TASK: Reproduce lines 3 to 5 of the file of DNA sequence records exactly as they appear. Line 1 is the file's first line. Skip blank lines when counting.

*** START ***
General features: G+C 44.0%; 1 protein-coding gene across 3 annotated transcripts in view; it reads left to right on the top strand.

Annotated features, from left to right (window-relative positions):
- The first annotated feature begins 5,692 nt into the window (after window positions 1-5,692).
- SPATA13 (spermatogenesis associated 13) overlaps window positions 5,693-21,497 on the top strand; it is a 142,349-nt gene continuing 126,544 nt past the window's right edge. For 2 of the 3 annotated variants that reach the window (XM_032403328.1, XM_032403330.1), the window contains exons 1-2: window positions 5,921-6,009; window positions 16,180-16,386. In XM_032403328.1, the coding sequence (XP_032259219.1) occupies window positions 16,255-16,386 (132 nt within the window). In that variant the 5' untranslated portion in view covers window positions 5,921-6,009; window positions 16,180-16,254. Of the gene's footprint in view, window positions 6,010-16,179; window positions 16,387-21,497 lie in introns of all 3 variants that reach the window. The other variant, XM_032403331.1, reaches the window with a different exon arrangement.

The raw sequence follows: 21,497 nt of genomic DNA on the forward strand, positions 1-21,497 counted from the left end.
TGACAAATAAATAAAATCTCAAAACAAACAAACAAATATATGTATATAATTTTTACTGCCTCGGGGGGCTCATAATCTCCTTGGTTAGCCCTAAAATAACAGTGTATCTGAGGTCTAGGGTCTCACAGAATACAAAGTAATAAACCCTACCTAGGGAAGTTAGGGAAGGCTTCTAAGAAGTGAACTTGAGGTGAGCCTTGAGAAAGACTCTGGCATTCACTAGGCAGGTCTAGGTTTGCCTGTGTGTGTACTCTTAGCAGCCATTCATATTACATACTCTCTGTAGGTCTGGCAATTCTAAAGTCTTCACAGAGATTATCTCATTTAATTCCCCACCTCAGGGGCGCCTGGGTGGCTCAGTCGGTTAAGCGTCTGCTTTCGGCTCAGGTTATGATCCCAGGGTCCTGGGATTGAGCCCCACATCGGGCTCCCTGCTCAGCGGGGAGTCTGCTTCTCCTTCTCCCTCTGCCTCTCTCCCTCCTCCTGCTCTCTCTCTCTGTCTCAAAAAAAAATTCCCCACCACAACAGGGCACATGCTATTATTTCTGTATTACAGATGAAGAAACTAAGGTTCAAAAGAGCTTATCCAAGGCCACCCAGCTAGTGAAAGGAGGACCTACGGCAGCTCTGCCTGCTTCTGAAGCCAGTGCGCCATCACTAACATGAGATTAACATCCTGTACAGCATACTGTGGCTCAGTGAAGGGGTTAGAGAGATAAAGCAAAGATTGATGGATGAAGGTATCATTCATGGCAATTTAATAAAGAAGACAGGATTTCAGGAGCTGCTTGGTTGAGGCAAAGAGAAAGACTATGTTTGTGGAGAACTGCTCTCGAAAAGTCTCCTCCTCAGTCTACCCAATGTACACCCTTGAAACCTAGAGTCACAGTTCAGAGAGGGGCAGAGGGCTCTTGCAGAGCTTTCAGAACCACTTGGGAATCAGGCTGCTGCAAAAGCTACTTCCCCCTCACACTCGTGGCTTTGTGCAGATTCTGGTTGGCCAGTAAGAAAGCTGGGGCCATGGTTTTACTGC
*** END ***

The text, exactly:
- The first annotated feature begins 5,692 nt into the window (after window positions 1-5,692).
- SPATA13 (spermatogenesis associated 13) overlaps window positions 5,693-21,497 on the top strand; it is a 142,349-nt gene continuing 126,544 nt past the window's right edge. For 2 of the 3 annotated variants that reach the window (XM_032403328.1, XM_032403330.1), the window contains exons 1-2: window positions 5,921-6,009; window positions 16,180-16,386. In XM_032403328.1, the coding sequence (XP_032259219.1) occupies window positions 16,255-16,386 (132 nt within the window). In that variant the 5' untranslated portion in view covers window positions 5,921-6,009; window positions 16,180-16,254. Of the gene's footprint in view, window positions 6,010-16,179; window positions 16,387-21,497 lie in introns of all 3 variants that reach the window. The other variant, XM_032403331.1, reaches the window with a different exon arrangement.

The raw sequence follows: 21,497 nt of genomic DNA on the forward strand, positions 1-21,497 counted from the left end.